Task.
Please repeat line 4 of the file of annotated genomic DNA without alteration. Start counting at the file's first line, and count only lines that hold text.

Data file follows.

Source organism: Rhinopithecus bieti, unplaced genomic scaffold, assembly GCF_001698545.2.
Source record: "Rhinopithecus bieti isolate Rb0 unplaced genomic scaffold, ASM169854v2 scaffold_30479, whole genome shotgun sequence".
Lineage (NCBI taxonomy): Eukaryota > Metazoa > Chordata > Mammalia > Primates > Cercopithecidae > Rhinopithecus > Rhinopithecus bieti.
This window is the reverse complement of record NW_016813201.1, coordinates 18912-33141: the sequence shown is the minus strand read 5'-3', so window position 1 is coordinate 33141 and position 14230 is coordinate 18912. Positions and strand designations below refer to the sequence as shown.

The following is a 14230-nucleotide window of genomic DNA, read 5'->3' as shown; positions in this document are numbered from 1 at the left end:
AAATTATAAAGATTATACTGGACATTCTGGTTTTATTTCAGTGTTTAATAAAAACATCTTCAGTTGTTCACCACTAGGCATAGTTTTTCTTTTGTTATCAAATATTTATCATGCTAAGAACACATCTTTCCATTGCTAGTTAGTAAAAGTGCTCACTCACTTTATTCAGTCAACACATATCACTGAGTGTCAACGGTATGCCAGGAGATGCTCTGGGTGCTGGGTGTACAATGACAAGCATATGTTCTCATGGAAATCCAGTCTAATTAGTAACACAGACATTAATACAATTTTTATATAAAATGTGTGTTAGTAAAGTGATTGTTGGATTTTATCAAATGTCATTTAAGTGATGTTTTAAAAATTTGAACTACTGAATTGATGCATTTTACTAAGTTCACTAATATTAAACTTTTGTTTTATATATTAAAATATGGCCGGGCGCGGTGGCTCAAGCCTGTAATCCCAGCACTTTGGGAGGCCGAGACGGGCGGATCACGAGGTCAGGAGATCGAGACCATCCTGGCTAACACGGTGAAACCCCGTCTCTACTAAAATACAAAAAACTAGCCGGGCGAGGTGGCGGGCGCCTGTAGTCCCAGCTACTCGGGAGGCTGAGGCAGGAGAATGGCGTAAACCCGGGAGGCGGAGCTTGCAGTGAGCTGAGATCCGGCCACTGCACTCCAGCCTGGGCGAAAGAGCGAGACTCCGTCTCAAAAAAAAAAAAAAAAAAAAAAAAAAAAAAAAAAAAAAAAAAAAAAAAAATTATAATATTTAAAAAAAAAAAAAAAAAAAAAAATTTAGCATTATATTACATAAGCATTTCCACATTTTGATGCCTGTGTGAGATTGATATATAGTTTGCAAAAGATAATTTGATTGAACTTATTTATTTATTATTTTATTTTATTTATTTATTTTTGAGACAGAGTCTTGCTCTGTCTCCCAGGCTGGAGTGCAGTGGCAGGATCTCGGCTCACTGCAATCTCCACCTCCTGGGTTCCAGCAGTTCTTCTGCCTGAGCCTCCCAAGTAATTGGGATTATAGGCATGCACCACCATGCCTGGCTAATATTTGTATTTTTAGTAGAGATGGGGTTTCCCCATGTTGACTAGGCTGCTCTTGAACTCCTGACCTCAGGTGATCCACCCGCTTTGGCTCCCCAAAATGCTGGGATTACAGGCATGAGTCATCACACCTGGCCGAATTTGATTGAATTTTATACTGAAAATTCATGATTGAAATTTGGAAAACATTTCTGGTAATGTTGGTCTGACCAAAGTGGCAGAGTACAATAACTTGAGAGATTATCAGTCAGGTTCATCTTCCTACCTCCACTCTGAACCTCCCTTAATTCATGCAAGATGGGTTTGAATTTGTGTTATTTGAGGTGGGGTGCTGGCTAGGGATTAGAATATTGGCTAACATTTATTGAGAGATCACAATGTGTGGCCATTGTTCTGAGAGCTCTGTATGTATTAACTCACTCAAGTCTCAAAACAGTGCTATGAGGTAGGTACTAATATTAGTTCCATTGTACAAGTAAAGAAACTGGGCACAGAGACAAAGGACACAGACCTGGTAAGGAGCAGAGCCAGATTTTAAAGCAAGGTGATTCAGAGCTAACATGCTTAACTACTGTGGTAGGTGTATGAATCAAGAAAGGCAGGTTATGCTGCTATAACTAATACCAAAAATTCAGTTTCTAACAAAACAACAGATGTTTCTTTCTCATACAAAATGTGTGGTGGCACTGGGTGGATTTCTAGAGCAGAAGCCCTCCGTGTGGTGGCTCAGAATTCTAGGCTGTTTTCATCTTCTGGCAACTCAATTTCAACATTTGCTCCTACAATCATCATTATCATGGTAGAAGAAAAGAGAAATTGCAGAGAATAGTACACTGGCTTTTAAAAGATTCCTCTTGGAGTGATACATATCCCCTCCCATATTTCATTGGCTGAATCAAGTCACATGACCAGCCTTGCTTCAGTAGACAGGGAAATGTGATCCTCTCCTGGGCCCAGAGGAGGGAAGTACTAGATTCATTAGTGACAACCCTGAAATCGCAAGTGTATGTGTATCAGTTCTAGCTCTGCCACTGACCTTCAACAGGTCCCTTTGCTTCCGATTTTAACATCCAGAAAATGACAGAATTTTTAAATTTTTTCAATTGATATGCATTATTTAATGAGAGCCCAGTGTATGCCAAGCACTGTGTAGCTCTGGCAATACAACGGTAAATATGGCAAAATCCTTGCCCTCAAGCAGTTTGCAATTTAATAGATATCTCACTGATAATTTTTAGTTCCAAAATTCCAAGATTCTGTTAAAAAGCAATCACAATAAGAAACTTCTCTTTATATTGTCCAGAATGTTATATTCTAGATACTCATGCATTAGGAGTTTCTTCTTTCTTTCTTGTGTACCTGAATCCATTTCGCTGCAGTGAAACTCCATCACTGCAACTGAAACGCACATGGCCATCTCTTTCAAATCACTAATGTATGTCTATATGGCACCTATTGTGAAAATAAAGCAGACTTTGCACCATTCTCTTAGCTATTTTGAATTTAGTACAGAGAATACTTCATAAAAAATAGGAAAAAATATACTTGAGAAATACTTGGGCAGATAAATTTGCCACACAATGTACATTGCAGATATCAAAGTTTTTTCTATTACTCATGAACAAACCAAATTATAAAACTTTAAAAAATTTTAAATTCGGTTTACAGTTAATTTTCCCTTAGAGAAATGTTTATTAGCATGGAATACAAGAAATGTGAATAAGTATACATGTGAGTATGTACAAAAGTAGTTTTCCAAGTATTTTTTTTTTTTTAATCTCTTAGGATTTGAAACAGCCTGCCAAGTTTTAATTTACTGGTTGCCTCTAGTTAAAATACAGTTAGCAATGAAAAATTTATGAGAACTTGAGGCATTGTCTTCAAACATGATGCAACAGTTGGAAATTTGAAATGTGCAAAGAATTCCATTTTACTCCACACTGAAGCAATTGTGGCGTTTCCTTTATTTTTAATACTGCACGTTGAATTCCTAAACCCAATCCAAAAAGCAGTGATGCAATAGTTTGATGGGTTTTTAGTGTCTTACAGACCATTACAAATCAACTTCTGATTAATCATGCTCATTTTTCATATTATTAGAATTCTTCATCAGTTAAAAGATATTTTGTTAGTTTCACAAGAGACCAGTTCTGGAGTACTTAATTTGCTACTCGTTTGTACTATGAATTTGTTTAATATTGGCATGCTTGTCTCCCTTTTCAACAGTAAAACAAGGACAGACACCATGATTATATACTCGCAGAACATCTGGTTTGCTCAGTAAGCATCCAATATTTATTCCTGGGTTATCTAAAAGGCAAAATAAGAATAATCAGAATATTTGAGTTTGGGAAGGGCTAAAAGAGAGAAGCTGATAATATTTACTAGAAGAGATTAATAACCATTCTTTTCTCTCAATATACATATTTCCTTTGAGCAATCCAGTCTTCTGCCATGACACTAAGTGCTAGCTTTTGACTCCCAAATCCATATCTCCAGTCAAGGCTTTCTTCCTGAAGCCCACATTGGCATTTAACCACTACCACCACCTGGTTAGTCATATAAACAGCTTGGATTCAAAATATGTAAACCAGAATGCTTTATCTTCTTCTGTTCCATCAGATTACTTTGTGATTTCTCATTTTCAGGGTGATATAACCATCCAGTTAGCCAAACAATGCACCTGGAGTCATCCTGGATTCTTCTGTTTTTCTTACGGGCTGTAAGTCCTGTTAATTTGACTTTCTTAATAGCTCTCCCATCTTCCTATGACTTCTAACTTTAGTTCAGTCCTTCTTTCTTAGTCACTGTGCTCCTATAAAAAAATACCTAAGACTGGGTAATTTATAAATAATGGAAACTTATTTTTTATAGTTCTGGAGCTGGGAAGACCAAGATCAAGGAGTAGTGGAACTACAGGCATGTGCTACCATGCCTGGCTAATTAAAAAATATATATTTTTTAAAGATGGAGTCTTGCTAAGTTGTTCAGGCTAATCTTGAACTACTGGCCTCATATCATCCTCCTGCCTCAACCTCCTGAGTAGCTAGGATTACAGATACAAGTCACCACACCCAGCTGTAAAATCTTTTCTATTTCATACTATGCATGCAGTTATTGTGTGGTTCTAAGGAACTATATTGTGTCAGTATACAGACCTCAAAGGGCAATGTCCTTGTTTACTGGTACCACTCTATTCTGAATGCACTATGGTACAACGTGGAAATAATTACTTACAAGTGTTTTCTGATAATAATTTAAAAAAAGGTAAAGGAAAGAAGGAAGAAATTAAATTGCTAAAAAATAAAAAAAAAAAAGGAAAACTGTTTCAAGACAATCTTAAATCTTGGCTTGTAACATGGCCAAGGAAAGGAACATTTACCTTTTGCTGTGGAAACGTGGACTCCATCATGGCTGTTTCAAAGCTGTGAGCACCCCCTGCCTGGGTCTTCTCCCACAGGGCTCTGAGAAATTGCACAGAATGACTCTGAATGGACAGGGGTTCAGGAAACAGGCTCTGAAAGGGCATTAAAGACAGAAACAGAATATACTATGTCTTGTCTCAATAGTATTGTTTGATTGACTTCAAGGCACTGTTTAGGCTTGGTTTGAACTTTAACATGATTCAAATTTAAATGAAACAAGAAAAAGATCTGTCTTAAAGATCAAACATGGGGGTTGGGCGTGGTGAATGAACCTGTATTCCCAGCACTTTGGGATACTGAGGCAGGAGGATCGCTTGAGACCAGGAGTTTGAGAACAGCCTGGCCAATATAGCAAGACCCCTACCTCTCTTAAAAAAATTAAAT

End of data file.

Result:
This window is the reverse complement of record NW_016813201.1, coordinates 18912-33141: the sequence shown is the minus strand read 5'-3', so window position 1 is coordinate 33141 and position 14230 is coordinate 18912. Positions and strand designations below refer to the sequence as shown.